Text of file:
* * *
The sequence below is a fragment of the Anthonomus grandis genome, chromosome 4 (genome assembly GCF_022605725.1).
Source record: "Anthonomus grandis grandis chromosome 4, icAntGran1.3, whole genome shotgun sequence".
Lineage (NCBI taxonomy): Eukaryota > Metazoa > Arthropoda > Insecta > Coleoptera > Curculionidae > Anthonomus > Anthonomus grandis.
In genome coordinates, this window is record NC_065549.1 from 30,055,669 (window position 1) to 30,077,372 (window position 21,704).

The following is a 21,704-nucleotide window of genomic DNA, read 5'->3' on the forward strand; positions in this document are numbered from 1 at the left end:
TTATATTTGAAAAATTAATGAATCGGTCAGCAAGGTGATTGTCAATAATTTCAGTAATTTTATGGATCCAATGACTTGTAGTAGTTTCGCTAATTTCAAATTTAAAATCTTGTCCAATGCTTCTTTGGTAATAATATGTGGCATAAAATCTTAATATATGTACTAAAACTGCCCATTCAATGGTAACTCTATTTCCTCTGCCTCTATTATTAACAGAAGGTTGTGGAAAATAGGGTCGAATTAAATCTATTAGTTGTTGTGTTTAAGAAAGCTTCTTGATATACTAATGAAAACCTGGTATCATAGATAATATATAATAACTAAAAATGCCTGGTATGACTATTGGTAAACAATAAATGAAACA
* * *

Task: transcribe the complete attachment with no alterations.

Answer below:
The sequence below is a fragment of the Anthonomus grandis genome, chromosome 4 (genome assembly GCF_022605725.1).
Source record: "Anthonomus grandis grandis chromosome 4, icAntGran1.3, whole genome shotgun sequence".
Lineage (NCBI taxonomy): Eukaryota > Metazoa > Arthropoda > Insecta > Coleoptera > Curculionidae > Anthonomus > Anthonomus grandis.
In genome coordinates, this window is record NC_065549.1 from 30,055,669 (window position 1) to 30,077,372 (window position 21,704).

The following is a 21,704-nucleotide window of genomic DNA, read 5'->3' on the forward strand; positions in this document are numbered from 1 at the left end:
TTATATTTGAAAAATTAATGAATCGGTCAGCAAGGTGATTGTCAATAATTTCAGTAATTTTATGGATCCAATGACTTGTAGTAGTTTCGCTAATTTCAAATTTAAAATCTTGTCCAATGCTTCTTTGGTAATAATATGTGGCATAAAATCTTAATATATGTACTAAAACTGCCCATTCAATGGTAACTCTATTTCCTCTGCCTCTATTATTAACAGAAGGTTGTGGAAAATAGGGTCGAATTAAATCTATTAGTTGTTGTGTTTAAGAAAGCTTCTTGATATACTAATGAAAACCTGGTATCATAGATAATATATAATAACTAAAAATGCCTGGTATGACTATTGGTAAACAATAAATGAAACA